For the Solstice (which also happens to be Paul's birthday) we had an excellent bonfire, despite the damp.  Of course there may or may not have been a certain amount of accelerant used.  *cough*  As well, we set off a ton of fireworks. :)

Can you see the fire spirits? :)

Paul received a gift from an eagle (?) - a beautiful feather, and very appropriate as he is an Air sign.

A frog came to visit.

An entire flock of American Goldfinches seems to have taken up residence, and loves to sit in the white willow.

This is the very old grapevine close to the house ... that now serves as the final resting place for our golden retriever, Blue.

This old Nash Bros. tiller has a tree growing through the middle of it.

So we've been extremely busy once again.  Paul sanded and painted the window frames and facia boards on the front of the house, which were peeling quite badly and rotted in places.  He also had to repoint the chimney, which was letting in water.  I pruned the heck out of the grapevine and lilacs, which was way overdue.  Paul set up an irrigation system for the garden, and cleared a whole bunch of trails.  But you're all wondering what the heck is this about a red Russian?!  Well, feast your eyes on this:

We had been searching high and low for a suitable piece of equipment to do the donkey work around the place.  Most were out of our price range, or simply wouldn't be capable of doing the work.  Then we found this: a Belarus tractor with bucket and snowblower!  With this we will be able to clear trails, grade the road, shift gravel, and clear snow!  It was quite a find and an excellent deal.  Paul looks extremely pleased!

"Boris the Beast" stands ready to take on a multitude of tasks.  The Belarus tractors, made in the old USSR, were built to be a solid workhorse.  They are four-wheel drive, which is essential for our purposes.

Just don't get in the way of it when it's coming towards you!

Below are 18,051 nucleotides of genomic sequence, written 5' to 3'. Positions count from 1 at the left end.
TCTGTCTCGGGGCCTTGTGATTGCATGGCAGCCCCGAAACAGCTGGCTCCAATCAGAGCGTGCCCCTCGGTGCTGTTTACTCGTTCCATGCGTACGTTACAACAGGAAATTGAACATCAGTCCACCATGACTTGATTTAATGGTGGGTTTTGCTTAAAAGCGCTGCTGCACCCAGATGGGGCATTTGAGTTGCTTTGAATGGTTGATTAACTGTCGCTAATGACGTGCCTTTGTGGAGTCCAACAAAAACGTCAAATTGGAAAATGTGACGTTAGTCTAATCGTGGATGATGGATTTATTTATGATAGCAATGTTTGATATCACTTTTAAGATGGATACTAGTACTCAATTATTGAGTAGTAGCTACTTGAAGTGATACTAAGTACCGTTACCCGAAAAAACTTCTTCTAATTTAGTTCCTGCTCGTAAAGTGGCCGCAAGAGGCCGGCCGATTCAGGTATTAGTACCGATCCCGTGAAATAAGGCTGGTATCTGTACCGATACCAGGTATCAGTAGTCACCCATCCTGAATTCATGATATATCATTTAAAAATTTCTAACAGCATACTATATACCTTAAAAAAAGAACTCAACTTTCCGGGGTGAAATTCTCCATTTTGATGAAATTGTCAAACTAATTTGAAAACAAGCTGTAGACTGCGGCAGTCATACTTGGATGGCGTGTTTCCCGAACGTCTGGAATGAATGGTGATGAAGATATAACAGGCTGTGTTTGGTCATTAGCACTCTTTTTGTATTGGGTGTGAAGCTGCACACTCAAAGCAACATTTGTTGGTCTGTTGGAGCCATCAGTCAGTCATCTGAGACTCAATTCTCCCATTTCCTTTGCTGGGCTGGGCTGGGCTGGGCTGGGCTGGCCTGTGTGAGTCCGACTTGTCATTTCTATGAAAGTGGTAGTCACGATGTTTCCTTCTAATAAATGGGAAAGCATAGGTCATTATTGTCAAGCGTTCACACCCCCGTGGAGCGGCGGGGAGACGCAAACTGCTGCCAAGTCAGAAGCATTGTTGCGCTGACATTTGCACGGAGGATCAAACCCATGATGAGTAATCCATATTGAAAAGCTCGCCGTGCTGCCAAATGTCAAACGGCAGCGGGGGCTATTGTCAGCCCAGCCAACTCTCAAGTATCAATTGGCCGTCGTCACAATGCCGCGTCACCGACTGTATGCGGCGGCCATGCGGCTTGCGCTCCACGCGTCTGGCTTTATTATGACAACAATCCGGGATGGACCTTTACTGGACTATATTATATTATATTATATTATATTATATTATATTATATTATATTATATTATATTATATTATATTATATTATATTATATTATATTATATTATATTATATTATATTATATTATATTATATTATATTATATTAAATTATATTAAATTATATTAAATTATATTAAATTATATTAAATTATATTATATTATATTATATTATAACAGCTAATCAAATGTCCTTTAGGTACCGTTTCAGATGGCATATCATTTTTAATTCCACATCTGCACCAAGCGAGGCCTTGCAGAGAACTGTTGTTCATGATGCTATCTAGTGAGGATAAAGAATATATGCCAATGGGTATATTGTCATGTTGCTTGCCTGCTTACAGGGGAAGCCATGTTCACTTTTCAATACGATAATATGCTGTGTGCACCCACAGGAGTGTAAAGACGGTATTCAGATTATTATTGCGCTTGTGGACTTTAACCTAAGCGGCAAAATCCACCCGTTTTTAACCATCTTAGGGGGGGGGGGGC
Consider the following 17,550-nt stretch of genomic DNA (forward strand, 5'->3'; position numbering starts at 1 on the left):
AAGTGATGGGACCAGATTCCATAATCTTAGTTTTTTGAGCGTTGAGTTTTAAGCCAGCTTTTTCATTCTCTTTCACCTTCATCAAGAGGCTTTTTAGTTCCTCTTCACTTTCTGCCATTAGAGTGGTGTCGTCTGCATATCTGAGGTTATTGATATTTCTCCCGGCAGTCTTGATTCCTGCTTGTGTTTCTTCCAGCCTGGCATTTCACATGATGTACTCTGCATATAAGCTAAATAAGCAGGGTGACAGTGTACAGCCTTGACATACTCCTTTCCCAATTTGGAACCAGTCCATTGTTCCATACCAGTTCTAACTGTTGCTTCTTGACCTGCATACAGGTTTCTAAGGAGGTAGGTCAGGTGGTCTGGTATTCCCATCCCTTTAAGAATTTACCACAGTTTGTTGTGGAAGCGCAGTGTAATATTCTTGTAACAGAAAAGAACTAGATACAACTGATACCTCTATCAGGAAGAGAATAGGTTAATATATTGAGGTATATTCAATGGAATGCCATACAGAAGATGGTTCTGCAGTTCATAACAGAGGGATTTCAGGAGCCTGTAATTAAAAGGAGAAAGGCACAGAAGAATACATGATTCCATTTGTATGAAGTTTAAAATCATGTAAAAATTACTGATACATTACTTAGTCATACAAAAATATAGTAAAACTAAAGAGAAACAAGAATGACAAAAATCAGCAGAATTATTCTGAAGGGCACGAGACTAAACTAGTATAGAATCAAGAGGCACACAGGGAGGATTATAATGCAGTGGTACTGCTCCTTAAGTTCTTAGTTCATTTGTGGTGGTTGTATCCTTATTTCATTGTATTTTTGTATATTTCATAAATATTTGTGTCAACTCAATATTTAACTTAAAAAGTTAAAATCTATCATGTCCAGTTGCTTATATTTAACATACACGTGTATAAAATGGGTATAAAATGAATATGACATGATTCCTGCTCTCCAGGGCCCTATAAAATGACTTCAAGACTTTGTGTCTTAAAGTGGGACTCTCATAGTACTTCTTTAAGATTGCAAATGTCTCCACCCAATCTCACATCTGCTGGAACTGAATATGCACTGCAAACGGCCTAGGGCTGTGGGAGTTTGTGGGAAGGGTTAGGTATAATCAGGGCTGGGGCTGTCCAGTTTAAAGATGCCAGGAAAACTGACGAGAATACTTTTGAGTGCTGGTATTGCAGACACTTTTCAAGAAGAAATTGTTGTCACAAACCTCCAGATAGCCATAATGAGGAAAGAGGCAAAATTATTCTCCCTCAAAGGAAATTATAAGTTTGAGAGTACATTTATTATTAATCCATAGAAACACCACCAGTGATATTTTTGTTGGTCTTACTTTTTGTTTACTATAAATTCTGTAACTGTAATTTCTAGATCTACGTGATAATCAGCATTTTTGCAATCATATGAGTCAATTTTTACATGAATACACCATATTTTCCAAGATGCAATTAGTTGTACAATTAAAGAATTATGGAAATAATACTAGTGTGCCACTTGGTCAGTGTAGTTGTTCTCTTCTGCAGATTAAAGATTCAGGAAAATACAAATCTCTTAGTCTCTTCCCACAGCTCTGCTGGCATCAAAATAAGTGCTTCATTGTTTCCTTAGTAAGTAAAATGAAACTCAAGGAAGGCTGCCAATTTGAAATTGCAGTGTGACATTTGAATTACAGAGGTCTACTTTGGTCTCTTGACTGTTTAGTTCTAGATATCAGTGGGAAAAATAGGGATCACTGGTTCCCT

The snowblower attachment weighs 1200 lbs. by itself.

Ready to make short work of this pile of gravel.
As you can imagine, this was a major purchase for us.  It's good to know that we have something heavy-duty to take care of the fairly major work that needs to be done on the property.

So on we go.  It's July now, and that means scraping and painting, pruning and planting, watering and clearing trails.  There's a lot to be done, but we'll get there, bit by bit.  Next blog I'll have pictures of flowers and frogs, a very unique ATV, and an adventure into the bottom of a deep pit.

And now, beer!

Friday, July 1, 2011

Here There Be Pirates, Part I

Wow.  First of all, sorry about taking so long to write another post.  Moving, as I’m sure you all know, is hell, and we’re not done yet.  But we’re finally here, and this is now home.  Here is how it all went down:
June 10, 2011:  The sale of our house in the GTA closed.  After a nightmarish couple of weeks packing and moving everything into not one, but three storage units, we were almost done.  We spent the night before closing day in a hotel, and a good job too because we needed the rest.  Closing day dawned, and we still had last-minute stuff to pack, dispose of and store.  It felt strange to sweep the floors and clean the bathrooms for the last time.  Our friends the Fay had, of course, to play one last joke on us, and they stole the bag with all the keys.  Now, if you know the Fay, you’ll know that the keys were found in the last place we would ever think to look.  But found they finally were, and off we went to catch our flight to Sydney, Nova Scotia.  Our two cats were wrestled into their pet carrier, and thence to Toronto Pearson International Airport, where they promptly ordered us to take the cats out again, so the carrier could go through the x-ray machine!  Given the trouble we had getting them into the carrier, we had visions of two cats running loose in the airport … but amazingly, they went limp in our arms and waited, most un-catlike, until we put them back into the carrier.  They survived the flight, or should I say the baggage handlers survived, and off we went to drive home.